Hey kiddies! Happy almost Wednesday! I hope all is going well in your week so far. I’m looking forward to warm days ahead!! Here’s a little rhyme for you to get you through the rest of the week! Love and feathers, Auntie Goose
The Wars of the Roses
The origin to the words of “The grand old Duke of York” are believed to date back to the Plantagenet dynasty in the 15th century and refer mockingly to the defeat of Richard, “The grand old Duke of York” in the Wars of the Roses (1455). This war was between the house of York (whose symbol was a white rose) and the house of Lancaster (whose symbol was a red rose). The Wars of the Roses lasted for over thirty years and were equivalent to a Civil War.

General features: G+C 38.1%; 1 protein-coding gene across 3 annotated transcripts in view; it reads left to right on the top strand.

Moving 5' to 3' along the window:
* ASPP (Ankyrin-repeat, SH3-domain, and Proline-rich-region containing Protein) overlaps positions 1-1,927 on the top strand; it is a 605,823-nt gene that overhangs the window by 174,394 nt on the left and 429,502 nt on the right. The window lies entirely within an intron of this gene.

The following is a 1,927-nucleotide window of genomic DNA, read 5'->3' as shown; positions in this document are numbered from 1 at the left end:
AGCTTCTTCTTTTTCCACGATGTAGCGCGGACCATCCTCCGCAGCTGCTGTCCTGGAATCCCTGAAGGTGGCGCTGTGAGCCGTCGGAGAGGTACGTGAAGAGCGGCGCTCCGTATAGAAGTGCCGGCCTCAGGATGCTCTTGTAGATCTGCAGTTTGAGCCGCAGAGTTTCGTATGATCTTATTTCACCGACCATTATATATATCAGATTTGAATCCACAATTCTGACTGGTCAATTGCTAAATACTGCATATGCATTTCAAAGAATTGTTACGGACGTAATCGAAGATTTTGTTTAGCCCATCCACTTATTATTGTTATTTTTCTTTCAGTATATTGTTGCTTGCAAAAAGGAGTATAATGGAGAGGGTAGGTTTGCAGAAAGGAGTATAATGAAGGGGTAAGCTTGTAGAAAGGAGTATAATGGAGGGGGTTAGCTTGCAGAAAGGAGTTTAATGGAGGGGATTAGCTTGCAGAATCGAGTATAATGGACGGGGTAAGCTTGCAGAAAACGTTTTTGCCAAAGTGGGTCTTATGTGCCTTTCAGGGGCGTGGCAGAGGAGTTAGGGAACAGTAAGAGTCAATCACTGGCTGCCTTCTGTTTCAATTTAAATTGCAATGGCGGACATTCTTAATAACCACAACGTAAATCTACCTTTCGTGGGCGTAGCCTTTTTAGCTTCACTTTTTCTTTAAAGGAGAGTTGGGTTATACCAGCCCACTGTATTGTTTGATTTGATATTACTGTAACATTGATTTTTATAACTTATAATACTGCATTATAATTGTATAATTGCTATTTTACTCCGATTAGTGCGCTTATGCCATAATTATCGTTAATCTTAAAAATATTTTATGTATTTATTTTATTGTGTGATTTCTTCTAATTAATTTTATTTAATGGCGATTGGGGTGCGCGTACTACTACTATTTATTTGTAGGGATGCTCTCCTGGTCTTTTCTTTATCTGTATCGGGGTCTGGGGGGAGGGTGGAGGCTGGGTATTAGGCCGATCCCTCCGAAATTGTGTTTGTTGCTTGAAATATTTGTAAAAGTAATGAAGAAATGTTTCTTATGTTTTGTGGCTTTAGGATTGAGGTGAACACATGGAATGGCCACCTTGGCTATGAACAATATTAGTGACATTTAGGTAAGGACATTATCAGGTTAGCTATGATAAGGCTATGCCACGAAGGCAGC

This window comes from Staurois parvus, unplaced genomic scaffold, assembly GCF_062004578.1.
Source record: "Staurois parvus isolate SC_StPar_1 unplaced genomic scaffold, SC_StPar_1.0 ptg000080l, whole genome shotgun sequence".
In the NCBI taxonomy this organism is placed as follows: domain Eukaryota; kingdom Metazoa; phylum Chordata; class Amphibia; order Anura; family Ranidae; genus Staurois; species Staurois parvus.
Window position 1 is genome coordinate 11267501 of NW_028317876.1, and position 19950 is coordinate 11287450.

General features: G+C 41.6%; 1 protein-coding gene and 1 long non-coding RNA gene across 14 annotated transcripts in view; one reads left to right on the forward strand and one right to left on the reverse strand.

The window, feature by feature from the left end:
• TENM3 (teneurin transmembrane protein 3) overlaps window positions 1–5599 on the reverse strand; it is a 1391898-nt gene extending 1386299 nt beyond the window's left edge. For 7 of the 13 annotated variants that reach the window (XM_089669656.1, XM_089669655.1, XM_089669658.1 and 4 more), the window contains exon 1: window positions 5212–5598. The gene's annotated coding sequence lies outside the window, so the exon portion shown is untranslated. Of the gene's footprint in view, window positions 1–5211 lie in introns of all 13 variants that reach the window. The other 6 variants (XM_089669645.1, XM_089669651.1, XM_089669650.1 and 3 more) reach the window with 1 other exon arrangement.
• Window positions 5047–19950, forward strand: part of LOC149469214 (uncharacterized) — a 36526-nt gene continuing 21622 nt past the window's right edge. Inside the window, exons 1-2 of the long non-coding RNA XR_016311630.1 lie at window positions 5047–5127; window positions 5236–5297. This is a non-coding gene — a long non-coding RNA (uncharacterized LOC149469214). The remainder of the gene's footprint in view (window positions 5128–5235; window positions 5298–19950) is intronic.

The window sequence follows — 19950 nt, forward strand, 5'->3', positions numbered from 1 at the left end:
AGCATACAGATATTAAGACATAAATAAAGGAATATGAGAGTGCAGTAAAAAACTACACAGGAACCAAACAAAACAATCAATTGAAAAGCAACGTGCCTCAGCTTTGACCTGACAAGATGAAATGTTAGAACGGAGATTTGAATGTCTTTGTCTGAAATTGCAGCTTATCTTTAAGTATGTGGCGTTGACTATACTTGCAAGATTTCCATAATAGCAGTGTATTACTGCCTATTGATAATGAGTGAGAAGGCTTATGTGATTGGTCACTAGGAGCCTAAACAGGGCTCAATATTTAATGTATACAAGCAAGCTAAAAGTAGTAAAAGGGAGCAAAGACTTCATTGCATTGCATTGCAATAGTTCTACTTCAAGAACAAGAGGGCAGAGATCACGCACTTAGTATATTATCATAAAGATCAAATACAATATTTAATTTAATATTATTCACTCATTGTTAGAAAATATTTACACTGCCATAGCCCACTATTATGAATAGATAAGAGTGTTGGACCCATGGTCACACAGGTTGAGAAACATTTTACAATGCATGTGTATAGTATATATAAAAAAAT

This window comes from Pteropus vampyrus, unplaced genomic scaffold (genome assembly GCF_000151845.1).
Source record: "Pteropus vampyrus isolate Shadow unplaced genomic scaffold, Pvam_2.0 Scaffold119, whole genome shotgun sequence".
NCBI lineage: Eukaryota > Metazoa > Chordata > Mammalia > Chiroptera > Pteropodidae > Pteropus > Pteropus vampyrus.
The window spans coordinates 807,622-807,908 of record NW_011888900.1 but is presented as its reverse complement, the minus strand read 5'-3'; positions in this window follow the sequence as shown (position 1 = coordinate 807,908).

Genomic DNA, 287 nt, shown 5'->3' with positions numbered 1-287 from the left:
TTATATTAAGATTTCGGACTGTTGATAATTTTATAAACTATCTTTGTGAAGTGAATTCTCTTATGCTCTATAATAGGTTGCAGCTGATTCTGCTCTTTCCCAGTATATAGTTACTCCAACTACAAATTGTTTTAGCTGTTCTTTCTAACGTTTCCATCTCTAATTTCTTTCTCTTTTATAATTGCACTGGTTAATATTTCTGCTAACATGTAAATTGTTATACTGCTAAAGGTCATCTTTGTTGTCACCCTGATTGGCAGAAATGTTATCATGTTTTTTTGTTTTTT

Origins of the Rhyme
The words of the Nursery rhyme are believed to refer to Richard, Duke of York, claimant to the English throne and Protector of England and the Battle of Wakefield on December 30, 1460. The Duke of York and his army marched to his castle at Sandal where Richard took up a defensive position against the Lancastrian army. Sandal Castle was built on top of the site of an old Norman motte and bailey fortress. Its massive earthworks stood 33 feet (10m) above the original ground level (“he marched them up to the top of the hill”). In a moment of madness he left his stronghold in the castle and went down to make a direct attack on the Lancastrians ” he marched them down again”. His army was overwhelmed and Richard the Duke of York was killed. A similar Nursery rhyme is The King of France went up the hill.